Many workplace safety measures, such as fire and explosion safety, are something workers today take for granted. Most people don’t think about experiencing a fire or explosion in a factory or on a construction site, as there are laws and regulations in place that require employers to take steps to prevent these catastrophic events from happening.
However, fire and explosion safety wasn’t always a concern in the workplace. In past decades, employers didn’t give much thought to making their workplaces safe for employees.
In 1911, one of the most devastating workplace accidents in U.S. history forever changed fire safety in the workplace. In March 1911, 145 workers were killed when a fire broke out in the Triangle Shirtwaist Company factory in Manhattan. The nation was shocked to learn that conditions in the factory were directly responsible for the loss of life.
What Was the Triangle Shirtwaist Company Fire?
As the History Channel states, “[The Triangle Shirtwaist Company fire] is remembered as one of the most infamous incidents in American industrial history, as the deaths were largely preventable — most of the victims died as a result of neglect safety features and locked doors within the factory building. The tragedy brought widespread attention to the dangerous sweatshop conditions of factories, and led to the development of a series of laws and regulations that better protected the safety of workers.”
While most people today think of a sprawling industrial complex when they picture a “factory,” the Triangle Shirtwaist factory was actually located in a high rise in the middle of the city. Situated on the top three floors of the Asch Building in Manhattan, it had four elevators and, two stairwells, and one fire escape. The problem was that just one of the elevators was operational. Even worse, workers had to file down a long, narrow hallway to reach it. The factory also lacked a sprinkler system because the company’s owners refused to install one.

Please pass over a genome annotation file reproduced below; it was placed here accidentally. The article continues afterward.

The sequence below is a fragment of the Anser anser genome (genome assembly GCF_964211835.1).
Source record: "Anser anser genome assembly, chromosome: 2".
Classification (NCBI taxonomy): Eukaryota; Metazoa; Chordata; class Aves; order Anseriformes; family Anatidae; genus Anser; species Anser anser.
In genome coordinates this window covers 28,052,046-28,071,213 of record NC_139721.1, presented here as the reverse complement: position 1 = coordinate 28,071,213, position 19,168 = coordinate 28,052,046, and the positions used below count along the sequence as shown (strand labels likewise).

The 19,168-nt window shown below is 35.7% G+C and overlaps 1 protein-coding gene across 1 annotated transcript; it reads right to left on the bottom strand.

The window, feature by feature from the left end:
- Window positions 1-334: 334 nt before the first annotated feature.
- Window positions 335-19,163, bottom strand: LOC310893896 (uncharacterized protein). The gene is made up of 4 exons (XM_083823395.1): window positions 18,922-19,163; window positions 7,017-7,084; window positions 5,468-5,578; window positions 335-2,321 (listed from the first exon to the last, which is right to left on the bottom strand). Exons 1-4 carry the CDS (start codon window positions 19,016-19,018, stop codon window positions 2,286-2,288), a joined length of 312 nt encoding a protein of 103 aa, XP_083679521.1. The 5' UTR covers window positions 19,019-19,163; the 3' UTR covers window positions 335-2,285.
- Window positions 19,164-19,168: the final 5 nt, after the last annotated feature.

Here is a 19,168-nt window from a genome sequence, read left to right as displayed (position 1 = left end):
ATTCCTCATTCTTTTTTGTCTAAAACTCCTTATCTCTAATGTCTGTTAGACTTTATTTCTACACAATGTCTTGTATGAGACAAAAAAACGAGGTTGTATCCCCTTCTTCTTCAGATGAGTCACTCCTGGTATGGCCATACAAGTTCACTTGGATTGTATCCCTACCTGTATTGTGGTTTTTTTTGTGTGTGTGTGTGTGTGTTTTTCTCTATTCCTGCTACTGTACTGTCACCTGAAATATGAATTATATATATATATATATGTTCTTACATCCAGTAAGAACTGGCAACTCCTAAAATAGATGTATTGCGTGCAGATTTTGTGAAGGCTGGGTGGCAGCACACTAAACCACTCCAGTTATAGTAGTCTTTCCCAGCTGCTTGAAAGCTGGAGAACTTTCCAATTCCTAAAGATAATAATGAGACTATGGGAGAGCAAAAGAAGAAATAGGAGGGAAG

As for the stairways, the company kept one locked at all times — purportedly to stop workers from stealing. The single accessible stairway had a door that opened inward, making it hard for workers to escape in the event of a fire.
The building had a fire escape, but it was “so narrow that it would have taken hours for all the workers to use it, even in the best of circumstances.”
This is an important point, as people understandably panic when they are around a fire. And when they are trapped in an enclosed space with few ways out, they typically start pushing and crowding around exits. This can stop anyone from actually getting out.
What’s even more devastating about the Triangle Shirtwaist Company fire in 1911 is that the same company had already experienced two earlier fires — both in 1902. Furthermore, the Triangle owners also owned a second shirtwaist company called the Diamond Waist Company. The Diamond Waist Company factory burned twice, once in 1907 and again in 1910.
Details About the Fire
On March 25, 1911, the Triangle Shirtwaist Company factory had about 600 workers inside. The owners of the company had a long reputation of requiring their employees to work under terrible conditions. Workers, who were almost exclusively young girls from immigrant families, were paid just $15 each week for 12-hour work days. When workers attempted to strike in the past, the company’s owners had paid police to jail workers and harass them into abandoning their efforts to secure better pay and improved working conditions.
On the day of the fire, the blaze started in a rag bin. The manager on the floor tried to use a fire hose on the fire, but the hose was rotted and had a rusted valve that prevented it from turning on. As the fire grew and spread, some workers managed to use the building’s sole operating elevator to reach the ground level. However, the elevator eventually stopped working as the fire consumed the building. Several of the workers jumped down the elevator shaft as they tried to escape the flames but were killed by the impact. Other workers tried to escape down the stairwells but were burned alive when a door at the bottom of one stairwell was locked.
Fire and Explosion Safety Laws After the Triangle Shirtwaist Company Fire
The Triangle Shirtwaist Company fire is a tragedy that spurred almost immediate action from worker safety groups, as well as government agencies in charge of ensuring employers adhere to safety regulations. As the Occupational Safety & Health Administration (OSHA) states, the tragic event “led to a ‘general awakening’ that continues to drive OSHA’s commitment to workers.” Over a century after the fire claimed so many lives, factories and construction companies today must take steps to protect their workers against fires and explosions.
Prior results cannot and do not guarantee or predict a similar outcome with respect to any future case. Recoveries always depend upon the facts and circumstances of each case, the injuries suffered, damages incurred, and the responsibility of those involved.